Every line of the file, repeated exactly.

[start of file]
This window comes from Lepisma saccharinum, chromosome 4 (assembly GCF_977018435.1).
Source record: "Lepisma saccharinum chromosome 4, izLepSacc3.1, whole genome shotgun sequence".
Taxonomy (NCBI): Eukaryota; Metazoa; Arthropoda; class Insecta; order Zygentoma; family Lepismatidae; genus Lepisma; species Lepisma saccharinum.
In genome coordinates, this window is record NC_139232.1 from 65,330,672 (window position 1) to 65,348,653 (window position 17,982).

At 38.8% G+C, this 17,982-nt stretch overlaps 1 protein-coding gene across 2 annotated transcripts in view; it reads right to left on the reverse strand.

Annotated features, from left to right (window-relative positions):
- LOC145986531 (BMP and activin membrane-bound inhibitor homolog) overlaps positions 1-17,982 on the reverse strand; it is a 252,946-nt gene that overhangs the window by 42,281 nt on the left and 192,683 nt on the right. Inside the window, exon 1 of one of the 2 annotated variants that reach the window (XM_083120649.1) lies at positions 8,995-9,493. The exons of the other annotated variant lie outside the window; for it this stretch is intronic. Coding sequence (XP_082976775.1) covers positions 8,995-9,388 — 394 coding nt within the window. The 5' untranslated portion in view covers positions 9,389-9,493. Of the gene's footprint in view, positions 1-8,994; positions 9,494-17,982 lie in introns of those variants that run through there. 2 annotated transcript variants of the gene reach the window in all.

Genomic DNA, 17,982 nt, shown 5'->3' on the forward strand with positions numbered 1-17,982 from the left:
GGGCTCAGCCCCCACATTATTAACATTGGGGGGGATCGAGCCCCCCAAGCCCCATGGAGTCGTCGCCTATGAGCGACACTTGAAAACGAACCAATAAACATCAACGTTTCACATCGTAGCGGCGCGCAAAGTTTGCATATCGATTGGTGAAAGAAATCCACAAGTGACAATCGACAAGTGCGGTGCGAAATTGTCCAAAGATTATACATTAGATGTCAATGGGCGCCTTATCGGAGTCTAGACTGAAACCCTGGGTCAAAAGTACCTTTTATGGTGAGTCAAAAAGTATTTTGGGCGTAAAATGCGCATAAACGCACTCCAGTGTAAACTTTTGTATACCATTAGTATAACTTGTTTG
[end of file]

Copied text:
This window comes from Lepisma saccharinum, chromosome 4 (assembly GCF_977018435.1).
Source record: "Lepisma saccharinum chromosome 4, izLepSacc3.1, whole genome shotgun sequence".
Taxonomy (NCBI): Eukaryota; Metazoa; Arthropoda; class Insecta; order Zygentoma; family Lepismatidae; genus Lepisma; species Lepisma saccharinum.
In genome coordinates, this window is record NC_139232.1 from 65,330,672 (window position 1) to 65,348,653 (window position 17,982).

At 38.8% G+C, this 17,982-nt stretch overlaps 1 protein-coding gene across 2 annotated transcripts in view; it reads right to left on the reverse strand.

Annotated features, from left to right (window-relative positions):
- LOC145986531 (BMP and activin membrane-bound inhibitor homolog) overlaps positions 1-17,982 on the reverse strand; it is a 252,946-nt gene that overhangs the window by 42,281 nt on the left and 192,683 nt on the right. Inside the window, exon 1 of one of the 2 annotated variants that reach the window (XM_083120649.1) lies at positions 8,995-9,493. The exons of the other annotated variant lie outside the window; for it this stretch is intronic. Coding sequence (XP_082976775.1) covers positions 8,995-9,388 — 394 coding nt within the window. The 5' untranslated portion in view covers positions 9,389-9,493. Of the gene's footprint in view, positions 1-8,994; positions 9,494-17,982 lie in introns of those variants that run through there. 2 annotated transcript variants of the gene reach the window in all.

Genomic DNA, 17,982 nt, shown 5'->3' on the forward strand with positions numbered 1-17,982 from the left:
GGGCTCAGCCCCCACATTATTAACATTGGGGGGGATCGAGCCCCCCAAGCCCCATGGAGTCGTCGCCTATGAGCGACACTTGAAAACGAACCAATAAACATCAACGTTTCACATCGTAGCGGCGCGCAAAGTTTGCATATCGATTGGTGAAAGAAATCCACAAGTGACAATCGACAAGTGCGGTGCGAAATTGTCCAAAGATTATACATTAGATGTCAATGGGCGCCTTATCGGAGTCTAGACTGAAACCCTGGGTCAAAAGTACCTTTTATGGTGAGTCAAAAAGTATTTTGGGCGTAAAATGCGCATAAACGCACTCCAGTGTAAACTTTTGTATACCATTAGTATAACTTGTTTG